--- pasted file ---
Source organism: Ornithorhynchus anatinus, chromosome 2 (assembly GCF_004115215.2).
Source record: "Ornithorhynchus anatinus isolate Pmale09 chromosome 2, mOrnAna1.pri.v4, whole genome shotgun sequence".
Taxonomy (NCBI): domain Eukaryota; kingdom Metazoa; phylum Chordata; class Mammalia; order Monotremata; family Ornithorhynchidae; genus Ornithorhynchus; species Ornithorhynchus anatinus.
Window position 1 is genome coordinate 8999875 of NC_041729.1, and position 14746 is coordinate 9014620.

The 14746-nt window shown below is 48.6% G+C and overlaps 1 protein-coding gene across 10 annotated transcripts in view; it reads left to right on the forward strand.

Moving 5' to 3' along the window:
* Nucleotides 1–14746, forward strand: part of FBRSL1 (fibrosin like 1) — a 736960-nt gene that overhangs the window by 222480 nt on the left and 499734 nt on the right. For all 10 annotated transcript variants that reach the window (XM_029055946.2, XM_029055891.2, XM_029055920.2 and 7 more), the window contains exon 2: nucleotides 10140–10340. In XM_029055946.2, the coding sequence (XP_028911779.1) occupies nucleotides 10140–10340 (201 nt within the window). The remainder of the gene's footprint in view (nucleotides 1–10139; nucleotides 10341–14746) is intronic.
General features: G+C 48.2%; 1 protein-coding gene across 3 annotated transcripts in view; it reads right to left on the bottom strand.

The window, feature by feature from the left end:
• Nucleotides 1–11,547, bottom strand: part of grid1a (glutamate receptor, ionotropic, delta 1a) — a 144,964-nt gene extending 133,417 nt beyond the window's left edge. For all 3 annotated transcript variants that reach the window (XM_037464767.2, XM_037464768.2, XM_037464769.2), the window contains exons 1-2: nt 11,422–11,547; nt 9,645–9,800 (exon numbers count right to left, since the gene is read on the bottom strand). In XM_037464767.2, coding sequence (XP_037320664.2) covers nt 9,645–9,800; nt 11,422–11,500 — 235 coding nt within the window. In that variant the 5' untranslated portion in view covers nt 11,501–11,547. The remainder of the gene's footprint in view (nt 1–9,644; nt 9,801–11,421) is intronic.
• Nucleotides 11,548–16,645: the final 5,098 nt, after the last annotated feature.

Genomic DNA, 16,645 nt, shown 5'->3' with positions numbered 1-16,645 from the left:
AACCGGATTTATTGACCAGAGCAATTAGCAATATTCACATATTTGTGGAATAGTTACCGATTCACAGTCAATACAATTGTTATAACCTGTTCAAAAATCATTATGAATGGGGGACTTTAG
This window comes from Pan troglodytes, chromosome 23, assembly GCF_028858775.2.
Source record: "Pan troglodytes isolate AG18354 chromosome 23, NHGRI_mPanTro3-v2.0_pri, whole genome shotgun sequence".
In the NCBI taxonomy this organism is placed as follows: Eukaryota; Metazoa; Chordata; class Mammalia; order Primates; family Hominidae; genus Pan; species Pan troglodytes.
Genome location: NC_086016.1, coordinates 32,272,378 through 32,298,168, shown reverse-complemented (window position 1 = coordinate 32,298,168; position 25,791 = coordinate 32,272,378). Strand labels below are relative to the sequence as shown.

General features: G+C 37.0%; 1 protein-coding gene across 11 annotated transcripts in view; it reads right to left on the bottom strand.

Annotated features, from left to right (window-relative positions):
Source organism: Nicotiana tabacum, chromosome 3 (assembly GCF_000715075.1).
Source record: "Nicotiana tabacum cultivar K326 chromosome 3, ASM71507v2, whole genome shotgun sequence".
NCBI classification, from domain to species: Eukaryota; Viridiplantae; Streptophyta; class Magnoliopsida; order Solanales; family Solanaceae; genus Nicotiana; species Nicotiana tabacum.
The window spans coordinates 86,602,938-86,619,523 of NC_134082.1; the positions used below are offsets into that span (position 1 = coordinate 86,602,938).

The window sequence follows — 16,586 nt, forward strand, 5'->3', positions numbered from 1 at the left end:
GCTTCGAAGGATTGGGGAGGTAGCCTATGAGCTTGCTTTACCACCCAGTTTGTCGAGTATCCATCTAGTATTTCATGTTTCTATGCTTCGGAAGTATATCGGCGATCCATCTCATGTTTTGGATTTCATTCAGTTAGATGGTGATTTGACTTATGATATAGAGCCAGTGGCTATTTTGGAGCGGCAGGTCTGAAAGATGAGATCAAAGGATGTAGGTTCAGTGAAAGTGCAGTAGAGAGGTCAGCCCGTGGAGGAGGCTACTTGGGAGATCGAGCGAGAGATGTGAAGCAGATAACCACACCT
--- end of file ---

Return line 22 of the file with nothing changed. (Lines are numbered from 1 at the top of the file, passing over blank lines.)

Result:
NCBI classification, from domain to species: Eukaryota; Viridiplantae; Streptophyta; class Magnoliopsida; order Solanales; family Solanaceae; genus Nicotiana; species Nicotiana tabacum.